benson1_Paula BronsteinGetty Images_bangladeshcholeravaccine Paula Bronstein/Getty Images

Winning the Fight Against Cholera

In recent years, the world has made considerable progress in the fight against cholera. But, with climate change, urbanization, and population growth creating an ideal breeding ground for the disease, stronger action is urgently needed to bring eradication within reach.

JOHANNESBURG – Beginning in 2017, Yemen suffered the largest and fastest-spreading cholera outbreak in modern history. Thousands of new cases were reported daily, more than half of them children. And Yemen was not alone: that year, more than 1.2 million people contracted cholera in 34 countries, and 5,654 died. Given that cholera is preventable and treatable, this never should have happened. Fortunately, there is reason to hope that it won’t happen again.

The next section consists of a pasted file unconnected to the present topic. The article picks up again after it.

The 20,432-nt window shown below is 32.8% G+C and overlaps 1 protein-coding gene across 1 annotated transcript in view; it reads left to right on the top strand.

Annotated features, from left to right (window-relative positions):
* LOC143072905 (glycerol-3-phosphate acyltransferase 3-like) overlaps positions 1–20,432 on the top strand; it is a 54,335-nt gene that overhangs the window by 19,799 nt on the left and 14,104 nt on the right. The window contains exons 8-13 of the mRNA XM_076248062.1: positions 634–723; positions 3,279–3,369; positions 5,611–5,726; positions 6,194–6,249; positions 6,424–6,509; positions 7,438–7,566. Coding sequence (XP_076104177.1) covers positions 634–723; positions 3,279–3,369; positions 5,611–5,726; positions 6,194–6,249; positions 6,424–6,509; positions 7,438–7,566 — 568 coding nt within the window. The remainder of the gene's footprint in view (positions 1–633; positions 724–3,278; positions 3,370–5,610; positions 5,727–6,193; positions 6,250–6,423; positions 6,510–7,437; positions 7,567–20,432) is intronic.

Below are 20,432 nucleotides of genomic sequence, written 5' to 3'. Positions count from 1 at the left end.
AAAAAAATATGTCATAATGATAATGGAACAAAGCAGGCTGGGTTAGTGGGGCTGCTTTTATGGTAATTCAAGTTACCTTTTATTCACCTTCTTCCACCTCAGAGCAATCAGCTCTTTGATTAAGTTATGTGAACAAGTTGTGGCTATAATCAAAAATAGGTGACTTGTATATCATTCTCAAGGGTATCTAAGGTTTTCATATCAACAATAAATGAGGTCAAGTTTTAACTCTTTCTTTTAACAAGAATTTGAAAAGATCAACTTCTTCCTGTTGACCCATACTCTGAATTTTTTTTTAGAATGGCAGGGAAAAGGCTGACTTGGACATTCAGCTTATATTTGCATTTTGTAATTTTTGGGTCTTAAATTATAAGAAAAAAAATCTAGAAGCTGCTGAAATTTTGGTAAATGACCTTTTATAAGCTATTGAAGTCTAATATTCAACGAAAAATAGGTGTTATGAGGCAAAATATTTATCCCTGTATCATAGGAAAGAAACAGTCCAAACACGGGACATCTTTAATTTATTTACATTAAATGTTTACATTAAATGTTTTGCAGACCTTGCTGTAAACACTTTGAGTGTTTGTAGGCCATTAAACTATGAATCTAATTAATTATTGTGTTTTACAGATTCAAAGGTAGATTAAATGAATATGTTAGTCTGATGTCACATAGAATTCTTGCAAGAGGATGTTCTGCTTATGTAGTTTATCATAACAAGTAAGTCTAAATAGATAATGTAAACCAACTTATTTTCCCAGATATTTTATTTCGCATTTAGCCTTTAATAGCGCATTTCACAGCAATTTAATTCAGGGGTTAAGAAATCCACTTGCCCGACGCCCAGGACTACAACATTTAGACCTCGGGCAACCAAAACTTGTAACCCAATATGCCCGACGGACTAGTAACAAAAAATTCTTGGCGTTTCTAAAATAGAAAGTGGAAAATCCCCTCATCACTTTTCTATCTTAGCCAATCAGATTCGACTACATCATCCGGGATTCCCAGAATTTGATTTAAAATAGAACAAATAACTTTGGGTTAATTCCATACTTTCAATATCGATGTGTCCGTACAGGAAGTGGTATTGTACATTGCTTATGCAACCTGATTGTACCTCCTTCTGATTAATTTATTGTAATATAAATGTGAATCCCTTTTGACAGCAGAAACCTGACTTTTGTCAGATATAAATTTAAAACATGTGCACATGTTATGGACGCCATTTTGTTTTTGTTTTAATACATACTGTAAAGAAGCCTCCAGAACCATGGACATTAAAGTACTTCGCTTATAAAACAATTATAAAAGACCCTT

Cholera is a diarrheal disease caused by consuming water or food contaminated by the bacterium Vibrio cholerae. It spreads rapidly in areas where sewage and drinking water supplies are inadequately treated, making it largely a disease of the poorest and most vulnerable – the very young, the very old, the malnourished. and the displaced. Without treatment, cholera can kill within hours. Though the treatment – basic rehydration therapy – is simple, society’s most marginalized members are unlikely to have access to it.

But for the last three years, the Global Task Force on Cholera Control – a partnership of over 50 organizations – has been working to eliminate cholera as a public health threat. As chair of the GTFCC, I proudly support our global roadmap, which aims to eradicate the disease in 20 countries and achieve a 90% reduction in associated deaths by 2030, both by expanding the use of the oral cholera vaccine and by improving water, sanitation, and hygiene (WASH) services.

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